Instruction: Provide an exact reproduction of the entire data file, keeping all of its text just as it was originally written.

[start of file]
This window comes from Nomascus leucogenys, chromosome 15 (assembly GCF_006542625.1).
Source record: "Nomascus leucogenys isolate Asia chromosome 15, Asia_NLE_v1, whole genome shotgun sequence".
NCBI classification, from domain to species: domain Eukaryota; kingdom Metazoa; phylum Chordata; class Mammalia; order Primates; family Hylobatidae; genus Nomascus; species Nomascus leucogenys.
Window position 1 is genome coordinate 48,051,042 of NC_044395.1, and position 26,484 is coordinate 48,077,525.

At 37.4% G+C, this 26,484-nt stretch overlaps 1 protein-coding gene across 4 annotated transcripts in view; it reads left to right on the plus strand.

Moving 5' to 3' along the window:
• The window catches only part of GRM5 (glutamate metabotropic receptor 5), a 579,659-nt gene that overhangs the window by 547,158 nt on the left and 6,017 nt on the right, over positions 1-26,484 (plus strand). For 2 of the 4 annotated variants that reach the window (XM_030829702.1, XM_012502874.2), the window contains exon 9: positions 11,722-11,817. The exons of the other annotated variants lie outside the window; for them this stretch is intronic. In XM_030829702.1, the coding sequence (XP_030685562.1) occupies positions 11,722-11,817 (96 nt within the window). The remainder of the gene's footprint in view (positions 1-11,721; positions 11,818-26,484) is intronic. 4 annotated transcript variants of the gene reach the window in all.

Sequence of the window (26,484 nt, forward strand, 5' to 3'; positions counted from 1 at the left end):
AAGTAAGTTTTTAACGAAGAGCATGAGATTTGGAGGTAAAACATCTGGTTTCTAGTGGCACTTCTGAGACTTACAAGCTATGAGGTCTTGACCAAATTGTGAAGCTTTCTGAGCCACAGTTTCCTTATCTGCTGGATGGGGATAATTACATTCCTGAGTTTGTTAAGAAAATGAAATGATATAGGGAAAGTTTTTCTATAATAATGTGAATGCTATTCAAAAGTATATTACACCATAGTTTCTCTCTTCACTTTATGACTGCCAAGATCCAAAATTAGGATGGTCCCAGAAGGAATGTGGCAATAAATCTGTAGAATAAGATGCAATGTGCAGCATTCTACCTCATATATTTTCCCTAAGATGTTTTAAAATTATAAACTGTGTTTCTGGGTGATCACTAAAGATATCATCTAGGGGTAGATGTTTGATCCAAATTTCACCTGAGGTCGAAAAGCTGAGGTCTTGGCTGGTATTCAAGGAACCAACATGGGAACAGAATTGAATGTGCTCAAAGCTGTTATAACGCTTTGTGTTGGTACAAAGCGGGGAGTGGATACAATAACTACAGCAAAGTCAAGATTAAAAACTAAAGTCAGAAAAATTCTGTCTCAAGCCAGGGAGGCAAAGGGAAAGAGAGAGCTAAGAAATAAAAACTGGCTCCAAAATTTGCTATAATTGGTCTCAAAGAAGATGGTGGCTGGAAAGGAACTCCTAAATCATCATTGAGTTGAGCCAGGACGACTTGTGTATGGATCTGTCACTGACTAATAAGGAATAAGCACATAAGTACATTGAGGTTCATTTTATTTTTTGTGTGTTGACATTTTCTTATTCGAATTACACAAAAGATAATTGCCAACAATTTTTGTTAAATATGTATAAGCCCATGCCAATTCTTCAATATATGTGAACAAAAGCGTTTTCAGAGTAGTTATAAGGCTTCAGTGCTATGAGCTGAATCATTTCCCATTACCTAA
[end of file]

This window comes from Nomascus leucogenys, chromosome 15 (assembly GCF_006542625.1).
Source record: "Nomascus leucogenys isolate Asia chromosome 15, Asia_NLE_v1, whole genome shotgun sequence".
NCBI classification, from domain to species: domain Eukaryota; kingdom Metazoa; phylum Chordata; class Mammalia; order Primates; family Hylobatidae; genus Nomascus; species Nomascus leucogenys.
Window position 1 is genome coordinate 48,051,042 of NC_044395.1, and position 26,484 is coordinate 48,077,525.

At 37.4% G+C, this 26,484-nt stretch overlaps 1 protein-coding gene across 4 annotated transcripts in view; it reads left to right on the plus strand.

Moving 5' to 3' along the window:
• The window catches only part of GRM5 (glutamate metabotropic receptor 5), a 579,659-nt gene that overhangs the window by 547,158 nt on the left and 6,017 nt on the right, over positions 1-26,484 (plus strand). For 2 of the 4 annotated variants that reach the window (XM_030829702.1, XM_012502874.2), the window contains exon 9: positions 11,722-11,817. The exons of the other annotated variants lie outside the window; for them this stretch is intronic. In XM_030829702.1, the coding sequence (XP_030685562.1) occupies positions 11,722-11,817 (96 nt within the window). The remainder of the gene's footprint in view (positions 1-11,721; positions 11,818-26,484) is intronic. 4 annotated transcript variants of the gene reach the window in all.

Sequence of the window (26,484 nt, forward strand, 5' to 3'; positions counted from 1 at the left end):
AAGTAAGTTTTTAACGAAGAGCATGAGATTTGGAGGTAAAACATCTGGTTTCTAGTGGCACTTCTGAGACTTACAAGCTATGAGGTCTTGACCAAATTGTGAAGCTTTCTGAGCCACAGTTTCCTTATCTGCTGGATGGGGATAATTACATTCCTGAGTTTGTTAAGAAAATGAAATGATATAGGGAAAGTTTTTCTATAATAATGTGAATGCTATTCAAAAGTATATTACACCATAGTTTCTCTCTTCACTTTATGACTGCCAAGATCCAAAATTAGGATGGTCCCAGAAGGAATGTGGCAATAAATCTGTAGAATAAGATGCAATGTGCAGCATTCTACCTCATATATTTTCCCTAAGATGTTTTAAAATTATAAACTGTGTTTCTGGGTGATCACTAAAGATATCATCTAGGGGTAGATGTTTGATCCAAATTTCACCTGAGGTCGAAAAGCTGAGGTCTTGGCTGGTATTCAAGGAACCAACATGGGAACAGAATTGAATGTGCTCAAAGCTGTTATAACGCTTTGTGTTGGTACAAAGCGGGGAGTGGATACAATAACTACAGCAAAGTCAAGATTAAAAACTAAAGTCAGAAAAATTCTGTCTCAAGCCAGGGAGGCAAAGGGAAAGAGAGAGCTAAGAAATAAAAACTGGCTCCAAAATTTGCTATAATTGGTCTCAAAGAAGATGGTGGCTGGAAAGGAACTCCTAAATCATCATTGAGTTGAGCCAGGACGACTTGTGTATGGATCTGTCACTGACTAATAAGGAATAAGCACATAAGTACATTGAGGTTCATTTTATTTTTTGTGTGTTGACATTTTCTTATTCGAATTACACAAAAGATAATTGCCAACAATTTTTGTTAAATATGTATAAGCCCATGCCAATTCTTCAATATATGTGAACAAAAGCGTTTTCAGAGTAGTTATAAGGCTTCAGTGCTATGAGCTGAATCATTTCCCATTACCTAA